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Frequency of inborn errors of metabolism screening for children with unexplained acute encephalopathy at an emergency department

Authors Abdel Maksoud M, ELsayed SM, Shatla RH, Imam AA, Elsayed RM, Mosabah AA, Sherif AM

Received 18 February 2018

Accepted for publication 23 March 2018

Published 29 June 2018 Volume 2018:14 Pages 1715—1720


Checked for plagiarism Yes

Review by Single anonymous peer review

Peer reviewer comments 2

Editor who approved publication: Dr Roger Pinder

Mamdouh Abdel Maksoud,1 Solaf Mohamed ELsayed,2 Rania H Shatla,1 Abdulbasit Abdulhalim Imam,3 Riad M Elsayed,4 Amira AA Mosabah,5 Ashraf M Sherif5

1Pediatric Department, Ain Shams University, Cairo, Egypt; 2Genetics Department, Ain Shams University, Cairo, Egypt; 3Department of Pediatrics, Al-Azhar Faculty of Medicine-Girls, Cairo, Egypt; 4Pediatric Neurology Unit, Pediatric Department, Mansoura University, Mansoura, Dakahlia, Egypt; 5Department of Pediatrics, Cairo University, Cairo, Egypt

Objective: Our study aimed to estimate the frequency of inborn errors of metabolism (IEMs) in patients presenting with acute encephalopathy-like picture at an emergency department (ED).
Subjects and methods: Our study was a prospective observational study conducted on 30 patients admitted to the pediatric ED with unexplained acute encephalopathy. The study included 30 children with an age ranging from 1 month to 5 years. All patients were subjected to full history taking, thorough clinical examination, and laboratory investigations including serum ammonia, serum lactate, arterial blood gases, tandem mass spectroscopy, organic acid of urine, cerebrospinal fluid examination to exclude central nervous system infection plus the routine laboratory tests (kidney functions, liver functions, random blood glucose, complete blood picture), and brain imaging computed tomography and/or magnetic resonance imaging brain.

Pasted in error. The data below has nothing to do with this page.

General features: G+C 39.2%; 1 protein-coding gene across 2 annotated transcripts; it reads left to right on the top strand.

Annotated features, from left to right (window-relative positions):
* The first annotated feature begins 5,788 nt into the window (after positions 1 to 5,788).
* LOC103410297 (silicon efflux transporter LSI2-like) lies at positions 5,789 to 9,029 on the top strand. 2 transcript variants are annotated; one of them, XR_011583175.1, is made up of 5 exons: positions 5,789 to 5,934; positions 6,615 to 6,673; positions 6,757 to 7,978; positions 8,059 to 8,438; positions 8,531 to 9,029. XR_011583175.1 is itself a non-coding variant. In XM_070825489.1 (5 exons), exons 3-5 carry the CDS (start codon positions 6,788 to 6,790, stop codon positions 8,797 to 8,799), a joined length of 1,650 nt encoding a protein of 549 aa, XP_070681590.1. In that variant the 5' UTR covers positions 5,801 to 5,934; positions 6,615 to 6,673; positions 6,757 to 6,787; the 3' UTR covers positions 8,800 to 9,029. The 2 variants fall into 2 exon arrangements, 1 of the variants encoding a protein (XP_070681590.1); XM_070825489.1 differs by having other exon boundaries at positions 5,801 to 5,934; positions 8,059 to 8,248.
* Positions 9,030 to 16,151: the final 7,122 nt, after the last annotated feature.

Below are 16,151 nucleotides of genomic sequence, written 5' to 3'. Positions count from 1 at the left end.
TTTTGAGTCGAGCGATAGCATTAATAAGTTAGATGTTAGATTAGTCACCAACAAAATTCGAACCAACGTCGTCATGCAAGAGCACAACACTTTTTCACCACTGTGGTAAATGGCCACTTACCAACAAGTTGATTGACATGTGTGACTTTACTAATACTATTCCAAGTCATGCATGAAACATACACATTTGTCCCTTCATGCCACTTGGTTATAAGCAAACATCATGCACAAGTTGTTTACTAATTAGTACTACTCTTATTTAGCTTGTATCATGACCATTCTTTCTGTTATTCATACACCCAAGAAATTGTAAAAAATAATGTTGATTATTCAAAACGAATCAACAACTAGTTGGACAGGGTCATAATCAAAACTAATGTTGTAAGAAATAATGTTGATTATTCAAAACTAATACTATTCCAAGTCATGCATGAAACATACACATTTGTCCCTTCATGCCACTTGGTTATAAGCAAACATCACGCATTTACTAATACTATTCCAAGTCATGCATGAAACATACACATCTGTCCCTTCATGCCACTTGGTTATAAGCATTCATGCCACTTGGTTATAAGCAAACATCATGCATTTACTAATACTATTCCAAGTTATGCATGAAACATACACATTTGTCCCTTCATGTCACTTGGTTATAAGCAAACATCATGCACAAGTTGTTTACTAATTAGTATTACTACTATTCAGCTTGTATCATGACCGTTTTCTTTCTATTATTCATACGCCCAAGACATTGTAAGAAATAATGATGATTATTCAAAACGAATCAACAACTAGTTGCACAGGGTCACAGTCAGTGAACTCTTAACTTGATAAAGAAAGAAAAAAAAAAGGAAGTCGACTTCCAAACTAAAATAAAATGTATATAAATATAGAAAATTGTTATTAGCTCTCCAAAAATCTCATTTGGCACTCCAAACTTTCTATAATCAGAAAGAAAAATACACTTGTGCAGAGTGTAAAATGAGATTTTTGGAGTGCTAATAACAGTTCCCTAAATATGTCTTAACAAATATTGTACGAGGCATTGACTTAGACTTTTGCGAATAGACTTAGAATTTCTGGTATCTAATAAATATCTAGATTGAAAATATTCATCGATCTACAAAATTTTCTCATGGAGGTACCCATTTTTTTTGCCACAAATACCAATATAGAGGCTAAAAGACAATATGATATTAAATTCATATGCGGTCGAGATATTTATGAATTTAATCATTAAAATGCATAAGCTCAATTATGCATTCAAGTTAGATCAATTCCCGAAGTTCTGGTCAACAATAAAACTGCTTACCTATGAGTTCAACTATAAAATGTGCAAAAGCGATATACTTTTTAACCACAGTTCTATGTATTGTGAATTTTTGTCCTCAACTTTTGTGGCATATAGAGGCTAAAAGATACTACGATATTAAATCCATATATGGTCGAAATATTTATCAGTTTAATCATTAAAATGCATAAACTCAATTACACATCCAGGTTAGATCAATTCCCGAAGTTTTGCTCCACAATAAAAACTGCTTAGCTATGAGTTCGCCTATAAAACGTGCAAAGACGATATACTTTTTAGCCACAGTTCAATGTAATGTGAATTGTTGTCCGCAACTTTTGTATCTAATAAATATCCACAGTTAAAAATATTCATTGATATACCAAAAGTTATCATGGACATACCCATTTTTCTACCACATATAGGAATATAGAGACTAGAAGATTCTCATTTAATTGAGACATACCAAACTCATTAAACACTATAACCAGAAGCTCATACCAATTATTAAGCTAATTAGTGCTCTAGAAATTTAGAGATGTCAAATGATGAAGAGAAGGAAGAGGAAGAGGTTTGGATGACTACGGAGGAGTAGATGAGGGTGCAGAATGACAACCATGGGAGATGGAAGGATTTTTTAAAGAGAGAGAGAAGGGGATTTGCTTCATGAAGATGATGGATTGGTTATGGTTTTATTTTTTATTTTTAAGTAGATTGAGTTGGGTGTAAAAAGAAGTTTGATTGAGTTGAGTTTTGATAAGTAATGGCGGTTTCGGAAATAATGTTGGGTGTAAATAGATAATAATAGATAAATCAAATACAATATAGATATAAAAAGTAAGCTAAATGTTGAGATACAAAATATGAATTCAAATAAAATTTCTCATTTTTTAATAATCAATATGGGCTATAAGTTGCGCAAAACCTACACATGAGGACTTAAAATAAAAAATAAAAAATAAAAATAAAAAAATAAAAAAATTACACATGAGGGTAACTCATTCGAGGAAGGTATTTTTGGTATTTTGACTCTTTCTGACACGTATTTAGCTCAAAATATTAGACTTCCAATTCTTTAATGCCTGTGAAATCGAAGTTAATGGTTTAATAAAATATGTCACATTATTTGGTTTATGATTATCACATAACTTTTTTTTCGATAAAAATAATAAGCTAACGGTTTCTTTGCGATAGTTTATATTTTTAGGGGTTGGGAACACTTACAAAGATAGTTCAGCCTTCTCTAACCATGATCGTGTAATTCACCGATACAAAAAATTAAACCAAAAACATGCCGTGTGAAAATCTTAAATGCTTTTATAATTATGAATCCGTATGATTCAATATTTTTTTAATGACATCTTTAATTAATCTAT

Results: Thirty children presented with acute encephalopathy at the ED. All were screened for suspected IEMs. Ten (33.3%) of them was positive in the initial screening test. There were four (13.3%) patients with possible mitochondrial diseases, four (13.3%) patients with possible organic acidemia, one (3.3%) patient with possible urea cycle defect, and one (3.3%) patient with possible nonketotic hyperglycinemia.
Conclusion: Any case of unexplained acute encephalopathy presenting to the ED should be investigated for suspected IEM, especially in high-risk families, as early interventions will lead to improved outcome.

Keywords: inborn errors of metabolism, children, acute encephalopathy, emergency department, comatose child, metabolic screen

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